Anyone else experiencing this trouble?

10-11-2000, 03:46 PM
Mozart: I've only tried Claybord once. I enjoyed working on it, but afterwards, looking at it, it appears I should have used much more paint and much less water. Is that the dullness you mean? That it dries so pale?

Phyllis Rennie
10-11-2000, 08:38 PM
Does the fixative add gloss to it? I haven't gotten the fixative yet to try it--I just assumed that it would add some gloss.

10-12-2000, 11:43 AM
In Karen Vernon's ad in the recent Artist's Magazine she says she uses MaimeriBlu Watercolors (that is not the brand she uses in the Video however). So I wonder if the brand of watercolors makes alot of difference. Yes, mine did appear as if there was too much water...diluted.

10-12-2000, 04:24 PM
Was just looking at Claybord Fixative in the Daniel Smith catalog. It says it is a matte fixative to seal "all water-based media," and that "this acrylic spray protects artwork from dirt, moisture and air."

Phyllis Rennie
10-12-2000, 07:55 PM

Can you post a piece of your work? I've been really busy with other stuff lately so haven't been doing any more experiements with this. Maybe tomorrow or the weekend.

10-12-2000, 09:49 PM
I like it. Someone said something about lightening the background.
I might have said the same thing only the flower against that background looks fine to me. It is something about the leaves that don't look quite right. Perhaps the lighter background needs to be behind only them, but don't know enough bout watercolor to know how to do that. Maybe a graduated wash of some sort.
Really, though I love the painting.

Tammy "the I don't know what kind of Artist, artist"

10-13-2000, 12:04 AM
Phyllis: I don't know about the Claybord brand of fixative, but, in general, fixatives -- like you would use for a pastel painting -- do not add any gloss. I think the Claybord fixative is also for use on their Pastelbord (although I'm not certain of this, would have to see what it says on a can), so I really doubt it adds any gloss.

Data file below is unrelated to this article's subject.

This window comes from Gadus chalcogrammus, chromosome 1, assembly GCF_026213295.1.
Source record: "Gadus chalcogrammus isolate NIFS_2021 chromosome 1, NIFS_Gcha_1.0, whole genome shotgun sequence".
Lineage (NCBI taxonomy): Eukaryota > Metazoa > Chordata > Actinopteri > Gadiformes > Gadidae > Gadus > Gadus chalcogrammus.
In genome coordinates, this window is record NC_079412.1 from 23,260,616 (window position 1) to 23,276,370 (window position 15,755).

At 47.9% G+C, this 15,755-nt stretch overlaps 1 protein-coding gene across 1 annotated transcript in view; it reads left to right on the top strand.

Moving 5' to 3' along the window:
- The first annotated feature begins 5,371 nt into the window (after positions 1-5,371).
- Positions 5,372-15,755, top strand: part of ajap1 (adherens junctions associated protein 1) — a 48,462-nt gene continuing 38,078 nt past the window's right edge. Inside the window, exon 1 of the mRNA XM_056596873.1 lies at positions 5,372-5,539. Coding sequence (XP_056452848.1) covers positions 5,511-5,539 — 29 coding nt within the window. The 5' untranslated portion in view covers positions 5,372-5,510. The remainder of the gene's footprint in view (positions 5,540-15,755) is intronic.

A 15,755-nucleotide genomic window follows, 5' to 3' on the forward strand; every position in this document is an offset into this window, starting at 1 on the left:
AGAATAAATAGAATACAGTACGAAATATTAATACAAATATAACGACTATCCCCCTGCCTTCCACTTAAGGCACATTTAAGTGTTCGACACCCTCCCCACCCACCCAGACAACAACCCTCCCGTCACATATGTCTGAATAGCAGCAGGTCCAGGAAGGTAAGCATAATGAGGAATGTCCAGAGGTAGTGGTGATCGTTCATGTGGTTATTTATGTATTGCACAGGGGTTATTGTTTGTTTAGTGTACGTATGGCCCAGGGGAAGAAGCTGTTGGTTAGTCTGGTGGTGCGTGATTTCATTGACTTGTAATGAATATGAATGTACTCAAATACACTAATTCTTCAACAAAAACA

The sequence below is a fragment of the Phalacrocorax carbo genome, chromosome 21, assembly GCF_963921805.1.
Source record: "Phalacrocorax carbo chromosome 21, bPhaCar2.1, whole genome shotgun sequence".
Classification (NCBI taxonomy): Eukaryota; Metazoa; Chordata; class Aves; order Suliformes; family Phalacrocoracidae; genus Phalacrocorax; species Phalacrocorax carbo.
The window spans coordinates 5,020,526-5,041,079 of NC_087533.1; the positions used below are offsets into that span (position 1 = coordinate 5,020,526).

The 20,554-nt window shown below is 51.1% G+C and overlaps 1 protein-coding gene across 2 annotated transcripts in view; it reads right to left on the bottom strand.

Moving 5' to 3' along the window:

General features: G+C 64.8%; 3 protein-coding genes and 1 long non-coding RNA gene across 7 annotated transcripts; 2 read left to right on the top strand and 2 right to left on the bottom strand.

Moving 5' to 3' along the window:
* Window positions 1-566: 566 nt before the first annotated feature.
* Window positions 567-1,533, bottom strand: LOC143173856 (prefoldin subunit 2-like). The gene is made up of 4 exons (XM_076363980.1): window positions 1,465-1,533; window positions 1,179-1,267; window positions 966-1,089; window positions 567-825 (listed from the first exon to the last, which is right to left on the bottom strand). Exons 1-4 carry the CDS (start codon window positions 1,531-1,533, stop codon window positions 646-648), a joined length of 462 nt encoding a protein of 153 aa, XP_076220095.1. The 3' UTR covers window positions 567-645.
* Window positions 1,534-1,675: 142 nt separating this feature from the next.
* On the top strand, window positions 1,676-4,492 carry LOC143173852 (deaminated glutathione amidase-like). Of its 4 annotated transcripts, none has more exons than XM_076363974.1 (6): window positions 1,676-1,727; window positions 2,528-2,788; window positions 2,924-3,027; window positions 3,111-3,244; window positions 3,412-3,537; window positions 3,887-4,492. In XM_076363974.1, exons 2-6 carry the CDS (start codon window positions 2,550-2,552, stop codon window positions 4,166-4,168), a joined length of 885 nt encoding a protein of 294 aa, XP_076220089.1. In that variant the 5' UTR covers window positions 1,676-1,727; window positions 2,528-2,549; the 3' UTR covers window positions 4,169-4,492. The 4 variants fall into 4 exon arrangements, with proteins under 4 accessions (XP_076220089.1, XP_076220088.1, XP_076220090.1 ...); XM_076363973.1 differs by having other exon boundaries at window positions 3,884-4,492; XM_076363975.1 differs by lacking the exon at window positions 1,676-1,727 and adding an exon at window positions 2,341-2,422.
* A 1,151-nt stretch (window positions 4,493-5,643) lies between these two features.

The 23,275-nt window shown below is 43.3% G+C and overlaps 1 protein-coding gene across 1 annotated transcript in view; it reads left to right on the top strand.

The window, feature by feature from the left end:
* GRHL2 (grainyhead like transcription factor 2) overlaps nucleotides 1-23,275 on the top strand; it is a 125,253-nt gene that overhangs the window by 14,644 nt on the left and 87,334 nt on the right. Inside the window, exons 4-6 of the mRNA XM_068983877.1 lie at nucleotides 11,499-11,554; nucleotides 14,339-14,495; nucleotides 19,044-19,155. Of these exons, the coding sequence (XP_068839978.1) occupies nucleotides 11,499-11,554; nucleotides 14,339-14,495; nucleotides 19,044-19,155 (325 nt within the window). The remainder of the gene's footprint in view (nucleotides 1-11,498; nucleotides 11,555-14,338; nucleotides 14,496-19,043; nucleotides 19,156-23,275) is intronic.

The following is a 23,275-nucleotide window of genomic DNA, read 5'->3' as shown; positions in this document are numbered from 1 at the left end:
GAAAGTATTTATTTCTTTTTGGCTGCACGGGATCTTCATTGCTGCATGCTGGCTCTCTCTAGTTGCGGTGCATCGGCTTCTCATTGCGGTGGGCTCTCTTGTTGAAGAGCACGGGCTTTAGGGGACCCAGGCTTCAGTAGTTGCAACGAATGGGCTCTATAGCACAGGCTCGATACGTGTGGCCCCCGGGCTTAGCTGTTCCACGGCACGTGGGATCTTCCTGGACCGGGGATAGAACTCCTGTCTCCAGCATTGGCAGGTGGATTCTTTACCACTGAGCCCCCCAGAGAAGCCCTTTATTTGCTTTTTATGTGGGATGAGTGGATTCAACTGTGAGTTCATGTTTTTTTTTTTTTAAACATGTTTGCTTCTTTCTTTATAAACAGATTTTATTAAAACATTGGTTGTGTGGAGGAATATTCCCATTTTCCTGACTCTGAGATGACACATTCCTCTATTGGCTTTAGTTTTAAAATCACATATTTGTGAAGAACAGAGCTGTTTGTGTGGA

Phyllis Rennie
10-14-2000, 08:40 PM
I've been looking at the background on the original painting. Up close it looks very similar to this scanned version. However, from three or four feet away, the background colors are very much diminished and transparent. Since I expect people to view it from a bit of distance more often than up close, I've decided to leave it as is. Phyl

10-14-2000, 09:29 PM
The inventor of Claybord, Charles Ewing, has an article in Artist's magazine, August 1996, page 54. He mostly uses ink in this article, but explains how he paints, changes, and uses Claybord. Sounds interesting.

10-15-2000, 07:12 PM
In a separate thread here I posted my initial experience with this textured clayboard. It seemed appropriate to also mention here - since it all started here...lol
Today I started the leaves project for this forum..JeanE (another wc member) was with me painting it on paper. The first thing I noticed was I had to use deeper and thicker paint due to the quick absorbency. I used a toothpick to scratch out some places, but will have to go back and do it more, probably with a blade. Will keep you posted! http://www.wetcanvas.com/ubb/smile.gif Carol

Zeek Taylor
08-31-2003, 07:14 AM
I have been using textured claybord for almost a year and like it so much I haven't used paper since. It is somewhat easy to remove mistakes by applying water, letting it sit a little while and then removing with paper towel. If I have really messed up, I take it to the painting to the sink and wash off. Nearly every trace of paint comes off. On the other hand and with practice, one can glaze color over color without disturbing what is underneath. Also love the fact that I don't have to stretch paper and can easily do large size paintings up to 24"x30". I do handpainted borders on my work and claybord lends itself to the detailed work that I like to do.

08-31-2003, 07:33 AM
Now that this thread has been revived... I will comment that all the uses I have seen for clayboard ARE scratchboard art!! Using a stylus or a knife to remove strokes of the surface to reveal the opposite color underneath.... sort of a negative image look... I never saw anyone who painted on it as a regular surface....